It does not always occur to me; only when I am telling someone the significance of an item I am showing them. The things I have purchased to display in my house all have a story. There are a few friends and family members who know the stories behind the items, but they are in the minority. There is a woven basket sitting next to a living room chair. To the naked eye it just looks like a round basket with a lid that was woven with sturdy reeds. Only a couple of people know that I bought this basket when I was in Charleston, South Carolina; at a store where all the items stocked in it were made by disadvantaged women from third world countries. The owner told me she was trying to help show these women that there was a market for their wares, with the possibility of earning a living. Almost every item in my house has some type of history that will get lost when my time here is done. For example I have a filigreed silver wine cup that came from my great, great grandfather; it looks like an oversized thimble. Since I do not have a picture of him, I can only imagine where and what he was doing with this cup since it does not look like your average dinnerware. In a way my house, I guess all of our homes; can be considered a time capsule of our lives on some level. One of the reasons I so enjoy looking at photos is because I get to see friends and family frozen in a particular time. To see what they were doing or how they lived is cool to me. You may get a better understanding why once you see this documentary. THOUSANDS of videos were submitted after the request went out, asking people from around the world to record what they were doing on July 24, 2010. A group of directors that included Kevin Macdonald (The Last King of Scotland, State of Mind) and Hiroaki Aikawa (Japan in a Day) took the videos and narrowed them down to create this fascinating montage of what people from all over the world were doing on this particular day. This film festival winner was utterly fascinating. I was mesmerized watching all the different clips; from the mundane to the extraordinary, the idea behind this dramatic documentary I felt was brilliant. The reason being, there are a variety of things we all see on television and social media that can be noteworthy events, usually celebratory or tragic kinds. A fight or hate crime can be shown, but the world is not made up of only these types of occurrences. Seeing what ordinary people were doing in their daily lives, I am a bit sad to say, offered a refreshing perspective from the abundance of violence and politics that tend to be broadcast these days. For me this was a wonderful time capsule of a single day on our planet in July.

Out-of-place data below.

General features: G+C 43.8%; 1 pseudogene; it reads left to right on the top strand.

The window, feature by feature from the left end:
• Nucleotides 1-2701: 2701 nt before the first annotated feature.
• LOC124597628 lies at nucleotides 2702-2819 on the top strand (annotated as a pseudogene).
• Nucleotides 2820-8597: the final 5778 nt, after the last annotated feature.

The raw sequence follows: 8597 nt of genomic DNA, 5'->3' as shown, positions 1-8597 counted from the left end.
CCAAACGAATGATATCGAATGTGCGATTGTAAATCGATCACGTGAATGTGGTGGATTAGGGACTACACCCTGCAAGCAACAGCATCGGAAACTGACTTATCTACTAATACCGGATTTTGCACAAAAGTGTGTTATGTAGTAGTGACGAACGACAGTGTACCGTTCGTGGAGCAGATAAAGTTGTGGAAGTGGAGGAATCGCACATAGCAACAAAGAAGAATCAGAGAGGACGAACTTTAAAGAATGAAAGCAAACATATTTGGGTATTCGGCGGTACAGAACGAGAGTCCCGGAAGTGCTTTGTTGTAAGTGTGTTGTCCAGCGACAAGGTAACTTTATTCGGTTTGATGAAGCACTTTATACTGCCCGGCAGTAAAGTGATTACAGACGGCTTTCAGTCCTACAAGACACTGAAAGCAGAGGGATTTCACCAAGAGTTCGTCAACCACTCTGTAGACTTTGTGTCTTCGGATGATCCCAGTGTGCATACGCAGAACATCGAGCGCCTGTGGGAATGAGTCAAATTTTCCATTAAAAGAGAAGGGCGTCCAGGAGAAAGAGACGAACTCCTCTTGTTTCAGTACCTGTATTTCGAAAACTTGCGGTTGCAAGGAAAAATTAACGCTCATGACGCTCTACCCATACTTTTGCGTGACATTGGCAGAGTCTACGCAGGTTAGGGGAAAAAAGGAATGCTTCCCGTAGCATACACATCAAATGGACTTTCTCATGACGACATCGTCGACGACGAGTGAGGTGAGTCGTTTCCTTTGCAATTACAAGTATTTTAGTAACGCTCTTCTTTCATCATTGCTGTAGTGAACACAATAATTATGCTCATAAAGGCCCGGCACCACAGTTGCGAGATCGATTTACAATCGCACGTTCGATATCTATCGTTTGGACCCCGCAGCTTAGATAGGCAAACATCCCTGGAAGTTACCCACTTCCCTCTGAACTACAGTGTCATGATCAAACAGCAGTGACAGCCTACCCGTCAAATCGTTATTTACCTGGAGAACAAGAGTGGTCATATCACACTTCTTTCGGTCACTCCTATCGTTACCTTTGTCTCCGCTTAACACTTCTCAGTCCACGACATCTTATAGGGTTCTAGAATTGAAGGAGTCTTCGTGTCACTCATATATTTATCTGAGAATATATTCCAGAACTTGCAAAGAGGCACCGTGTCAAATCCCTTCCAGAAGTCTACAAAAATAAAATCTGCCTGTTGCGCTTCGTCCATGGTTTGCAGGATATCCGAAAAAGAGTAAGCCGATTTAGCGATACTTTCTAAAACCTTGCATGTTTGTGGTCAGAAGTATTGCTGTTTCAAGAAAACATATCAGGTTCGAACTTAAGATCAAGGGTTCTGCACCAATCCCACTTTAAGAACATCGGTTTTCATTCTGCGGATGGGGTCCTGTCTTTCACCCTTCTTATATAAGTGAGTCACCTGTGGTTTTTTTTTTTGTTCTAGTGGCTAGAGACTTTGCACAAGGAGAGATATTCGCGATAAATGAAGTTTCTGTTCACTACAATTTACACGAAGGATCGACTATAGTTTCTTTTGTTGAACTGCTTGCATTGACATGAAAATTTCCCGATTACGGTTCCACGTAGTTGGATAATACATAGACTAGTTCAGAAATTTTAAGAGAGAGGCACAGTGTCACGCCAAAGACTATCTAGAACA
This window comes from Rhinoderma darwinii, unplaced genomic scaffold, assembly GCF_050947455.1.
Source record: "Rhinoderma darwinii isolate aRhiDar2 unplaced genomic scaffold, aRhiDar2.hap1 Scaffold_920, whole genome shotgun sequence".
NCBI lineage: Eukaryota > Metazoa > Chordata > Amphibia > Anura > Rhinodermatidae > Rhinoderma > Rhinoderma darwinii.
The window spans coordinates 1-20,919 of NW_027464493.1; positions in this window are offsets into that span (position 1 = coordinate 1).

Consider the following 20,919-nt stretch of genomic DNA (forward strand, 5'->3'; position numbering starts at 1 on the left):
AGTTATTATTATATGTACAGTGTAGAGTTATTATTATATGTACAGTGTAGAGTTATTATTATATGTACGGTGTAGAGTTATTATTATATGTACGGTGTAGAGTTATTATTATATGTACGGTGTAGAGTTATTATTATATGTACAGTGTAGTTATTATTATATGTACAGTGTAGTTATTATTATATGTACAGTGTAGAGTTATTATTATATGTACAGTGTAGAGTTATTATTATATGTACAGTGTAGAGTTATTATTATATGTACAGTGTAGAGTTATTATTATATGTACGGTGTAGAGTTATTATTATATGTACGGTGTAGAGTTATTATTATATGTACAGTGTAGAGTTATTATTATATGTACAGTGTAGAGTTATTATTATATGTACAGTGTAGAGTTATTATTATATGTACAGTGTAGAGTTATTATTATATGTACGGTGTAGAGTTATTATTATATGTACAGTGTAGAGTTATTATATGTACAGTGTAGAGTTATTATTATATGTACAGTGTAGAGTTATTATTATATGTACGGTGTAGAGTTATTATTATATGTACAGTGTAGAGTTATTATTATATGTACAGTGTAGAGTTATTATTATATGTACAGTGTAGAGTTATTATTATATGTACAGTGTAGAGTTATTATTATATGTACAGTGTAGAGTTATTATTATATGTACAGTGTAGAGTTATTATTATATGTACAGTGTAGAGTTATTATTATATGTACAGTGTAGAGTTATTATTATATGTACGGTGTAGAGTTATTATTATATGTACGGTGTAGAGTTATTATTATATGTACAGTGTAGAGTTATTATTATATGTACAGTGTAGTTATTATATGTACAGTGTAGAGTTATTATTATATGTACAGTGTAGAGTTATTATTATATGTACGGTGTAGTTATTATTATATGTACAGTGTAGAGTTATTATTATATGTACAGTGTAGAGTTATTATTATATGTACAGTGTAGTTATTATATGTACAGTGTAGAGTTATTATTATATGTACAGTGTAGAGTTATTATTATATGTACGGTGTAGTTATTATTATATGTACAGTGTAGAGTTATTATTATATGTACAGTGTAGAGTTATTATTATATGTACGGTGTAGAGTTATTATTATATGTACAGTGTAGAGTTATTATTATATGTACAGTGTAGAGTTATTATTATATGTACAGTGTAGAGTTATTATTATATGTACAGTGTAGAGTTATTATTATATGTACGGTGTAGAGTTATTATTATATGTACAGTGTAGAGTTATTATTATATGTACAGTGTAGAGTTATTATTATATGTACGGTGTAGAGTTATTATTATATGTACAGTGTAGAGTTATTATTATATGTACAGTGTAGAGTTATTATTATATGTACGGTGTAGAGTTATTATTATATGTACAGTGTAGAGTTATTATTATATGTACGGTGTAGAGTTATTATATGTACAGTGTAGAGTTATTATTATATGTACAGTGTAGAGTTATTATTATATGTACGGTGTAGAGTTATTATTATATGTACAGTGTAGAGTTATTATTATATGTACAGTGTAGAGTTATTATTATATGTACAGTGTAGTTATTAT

3 1/4 stars — DVD